CPA – Chronic Pulmonary Aspergillosis
CPA is a long term Aspergillus infection of the lung; Aspergillus fumigatus is almost always the species responsible. Sufferers of CPA have healthy immune systems which, under usual circumstances, would completely eradicate an infection. Consequently the fungus cannot rapidly invade the patient, but manages to inhabit areas of the body where it can find a toehold.
Suitable areas of the body for infection are where the fungus has first managed to gain access; the airways or sinuses are common, as fungal spores travel well in air. Secondly, it needs to evade the immune system, so tends to inhabit cavities where there is less contact with the immune system – such as damaged lung tissue left behind by tuberculosis or a similar infection. The debris left behind by the original infection provides the ‘toehold’ that the fungus needs.
Once established, the fungus can grow slowly, limited by the tissue surrounding the cavity (where the patient’s immune system can still fight the infection). It can lie hidden for years giving few symptoms but, in some cases can start to erode the surrounding tissue – perhaps because of scarring caused by inflammation where the fungus touches the sides of the cavity. This is how a fungal ball, also called an aspergilloma, develops. Not all CPA patients develop an aspergilloma.
This is not immediately health-threatening, unless a major blood vessel is eroded and bleeding occurs. Occasionally heavy blood loss can occur; this is called haemoptysis and immediate hospital treatment is required.
NB: Chronic Pulmonary Aspergillosis (CPA) and Chronic Invasive Pulmonary Aspergillosis (CIPA) have both been used in the past and this caused confusion. CIPA is now officially no longer used to describe this illness. Invasive aspergillosis is a different illness.
Chronic Pulmonary Aspergillosis covers at least three subcategories of chronic infection:
- Chronic Cavitary Pulmonary Aspergillosis (CCPA) which is defined by one or more cavities, with or without a fungal ball present.
- Aspergilloma is the term used for a fungal ball growing in a cavity. A CPA patient with an aspergilloma may see an improvement or little change over a few years. There may be few symptoms or just a cough.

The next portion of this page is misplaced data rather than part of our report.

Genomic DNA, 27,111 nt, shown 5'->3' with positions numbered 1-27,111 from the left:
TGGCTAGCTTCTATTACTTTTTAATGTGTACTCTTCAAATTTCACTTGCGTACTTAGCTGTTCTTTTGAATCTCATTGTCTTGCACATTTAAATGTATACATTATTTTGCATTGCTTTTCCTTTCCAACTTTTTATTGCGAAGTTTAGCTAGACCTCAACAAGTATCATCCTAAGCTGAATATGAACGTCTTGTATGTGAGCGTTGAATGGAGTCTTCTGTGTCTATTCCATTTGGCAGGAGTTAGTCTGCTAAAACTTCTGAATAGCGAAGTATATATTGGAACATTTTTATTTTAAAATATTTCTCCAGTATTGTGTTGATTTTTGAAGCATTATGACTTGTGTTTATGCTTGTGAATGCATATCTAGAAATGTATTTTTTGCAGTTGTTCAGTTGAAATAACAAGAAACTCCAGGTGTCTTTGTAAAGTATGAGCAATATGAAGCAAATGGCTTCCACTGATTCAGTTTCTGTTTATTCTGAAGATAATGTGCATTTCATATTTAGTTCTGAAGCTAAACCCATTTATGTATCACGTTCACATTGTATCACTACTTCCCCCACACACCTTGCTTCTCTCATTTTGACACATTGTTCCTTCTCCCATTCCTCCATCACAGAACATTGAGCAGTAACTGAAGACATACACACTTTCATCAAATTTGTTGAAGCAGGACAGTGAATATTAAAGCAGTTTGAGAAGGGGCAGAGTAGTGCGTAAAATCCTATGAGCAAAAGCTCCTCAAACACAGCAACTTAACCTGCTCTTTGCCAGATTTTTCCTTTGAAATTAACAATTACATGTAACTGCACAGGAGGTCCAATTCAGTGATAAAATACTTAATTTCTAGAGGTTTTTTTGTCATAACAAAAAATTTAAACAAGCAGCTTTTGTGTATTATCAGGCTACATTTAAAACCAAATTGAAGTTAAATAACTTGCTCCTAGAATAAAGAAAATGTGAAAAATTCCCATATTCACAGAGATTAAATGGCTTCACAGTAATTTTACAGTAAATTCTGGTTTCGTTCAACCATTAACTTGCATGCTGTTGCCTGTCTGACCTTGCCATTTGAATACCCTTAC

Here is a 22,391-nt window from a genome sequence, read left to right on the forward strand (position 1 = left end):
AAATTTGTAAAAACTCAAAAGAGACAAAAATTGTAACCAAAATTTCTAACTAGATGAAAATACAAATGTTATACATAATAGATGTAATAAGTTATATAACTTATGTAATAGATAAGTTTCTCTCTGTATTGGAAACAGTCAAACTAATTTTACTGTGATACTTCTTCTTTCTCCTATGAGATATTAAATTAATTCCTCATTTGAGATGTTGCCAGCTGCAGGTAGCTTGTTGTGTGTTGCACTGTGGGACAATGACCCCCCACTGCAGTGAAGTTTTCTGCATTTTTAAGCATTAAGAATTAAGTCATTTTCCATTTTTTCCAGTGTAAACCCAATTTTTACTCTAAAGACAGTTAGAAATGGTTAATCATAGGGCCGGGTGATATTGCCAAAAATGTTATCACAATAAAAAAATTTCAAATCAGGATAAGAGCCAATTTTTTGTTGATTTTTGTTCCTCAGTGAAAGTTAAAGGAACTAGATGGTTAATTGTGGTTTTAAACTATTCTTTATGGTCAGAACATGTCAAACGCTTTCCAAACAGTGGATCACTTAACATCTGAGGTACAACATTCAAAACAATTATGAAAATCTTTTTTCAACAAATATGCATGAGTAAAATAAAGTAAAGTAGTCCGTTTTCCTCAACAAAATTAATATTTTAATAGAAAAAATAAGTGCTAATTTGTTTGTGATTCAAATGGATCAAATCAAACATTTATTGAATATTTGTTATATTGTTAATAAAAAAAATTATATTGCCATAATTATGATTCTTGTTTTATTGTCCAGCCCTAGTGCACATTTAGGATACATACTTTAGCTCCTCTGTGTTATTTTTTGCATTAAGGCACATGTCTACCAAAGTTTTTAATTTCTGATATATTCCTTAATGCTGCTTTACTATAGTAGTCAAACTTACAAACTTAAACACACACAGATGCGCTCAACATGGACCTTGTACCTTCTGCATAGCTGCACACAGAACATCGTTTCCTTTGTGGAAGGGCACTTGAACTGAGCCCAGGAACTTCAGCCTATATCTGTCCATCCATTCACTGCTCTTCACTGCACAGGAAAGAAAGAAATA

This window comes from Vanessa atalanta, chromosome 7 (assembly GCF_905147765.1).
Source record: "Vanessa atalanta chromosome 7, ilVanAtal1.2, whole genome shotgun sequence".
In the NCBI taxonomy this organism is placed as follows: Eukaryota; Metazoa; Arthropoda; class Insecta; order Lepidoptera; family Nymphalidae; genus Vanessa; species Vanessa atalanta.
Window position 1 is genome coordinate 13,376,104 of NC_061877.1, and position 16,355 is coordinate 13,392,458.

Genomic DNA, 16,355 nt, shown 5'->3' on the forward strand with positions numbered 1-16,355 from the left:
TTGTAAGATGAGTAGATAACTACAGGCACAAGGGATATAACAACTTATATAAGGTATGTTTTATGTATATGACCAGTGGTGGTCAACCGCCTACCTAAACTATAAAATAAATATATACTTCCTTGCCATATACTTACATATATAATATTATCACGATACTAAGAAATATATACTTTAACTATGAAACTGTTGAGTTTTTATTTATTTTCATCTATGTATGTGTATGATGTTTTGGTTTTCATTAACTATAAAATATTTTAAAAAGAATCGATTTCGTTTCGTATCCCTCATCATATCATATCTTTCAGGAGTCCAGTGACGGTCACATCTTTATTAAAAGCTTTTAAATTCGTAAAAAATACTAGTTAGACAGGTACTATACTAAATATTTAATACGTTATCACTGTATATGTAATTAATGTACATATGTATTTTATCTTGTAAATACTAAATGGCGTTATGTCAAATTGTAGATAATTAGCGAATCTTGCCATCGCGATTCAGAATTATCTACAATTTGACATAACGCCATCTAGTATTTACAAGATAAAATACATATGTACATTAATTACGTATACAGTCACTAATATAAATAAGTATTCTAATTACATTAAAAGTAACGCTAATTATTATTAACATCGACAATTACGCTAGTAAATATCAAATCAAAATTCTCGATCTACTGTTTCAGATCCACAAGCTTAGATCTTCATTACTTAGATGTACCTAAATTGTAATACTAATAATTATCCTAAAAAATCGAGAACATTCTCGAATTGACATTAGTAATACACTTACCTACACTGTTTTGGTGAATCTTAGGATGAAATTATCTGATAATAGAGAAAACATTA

- Chronic Fibrosing Pulmonary Aspergillosis (CFPA) is essentially CCPA that has got to a late stage in its development and the lung is heavily scarred.
Patients with aspergillomas have few specific symptoms, but 50-90% experience some coughing up of blood.
For other CPA sufferers, symptoms may include weight loss, fatigue, cough, haemoptysis (bleeding in the lungs) and breathlessness, usually for a period longer than 3 months.
Most patients with CPA have an underlying lung disease. These include TB, previous treatment for lung cancer, sarcoidosis, emphysema and COPD. Chest X-rays or CT scans may show one or more lung cavity, and blood tests may be positive for Aspergillus antibodies. A galactomannan assay is a more reliable test for Aspergillus exposure. A sample of sputum may be cultured in an attempt to see if Aspergillus grows. Occasionally a biopsy is taken & tested.
Diagnosis is difficult and often requires a specialist. This is one of the main services offered by the National Aspergillosis Centre in Manchester, UK, where advice can be sought.
Patients with single aspergillomas generally do well with surgery and are best given pre- and post-operative antifungals to prevent other complications. For more complex cases (CCPA), lifelong use of antifungals is normal, along with regular X-rays to observe progress. It is important to monitor the blood levels of antifungals to ensure optimal dosing, as individuals vary in how their bodies process these drugs.
If bleeding is occurring and surgery is not possible then other treatments can be used to limit blood loss. For example, tranexemic acid can be given to encourage clotting. If that fails, and bleeding becomes excessive, embolisation is carried out via a catheter (see talk about limiting blood loss by Consultant Radiologist at National Aspergillosis Centre Ray Ashleigh).
For most patients CPA will be a lifelong illness. 84% of patients do well post-surgery, if it is an option. In less than 10% of cases the disease spontaneously disappears. The vast majority of patients with CPA require chronic disease management. In most, the key aims of therapy are to reduce symptoms and prevent progression of the disease. Occasionally patients are both asymptomatic and do not progress even without therapy. At the other end of the spectrum are highly symptomatic patients, whose disease appears to progress despite high intensity antifungal therapy, sometimes with combined immunotherapy. Arresting progression, and in particular minimising loss of lung function, is a key goal of therapy, unfortunately not always achieved; likewise weight gain, reduction in fatigability, reduced cough, sputum production, haemoptysis and breathlessness are all valuable benefits of long-term antifungal therapy, also not always achieved.
There is a paper describing all aspects of CPA on the Aspergillus Website. Written by Professor David Denning (Director of the National Aspergillosis Centre) and colleagues, it is intended for people with medical training.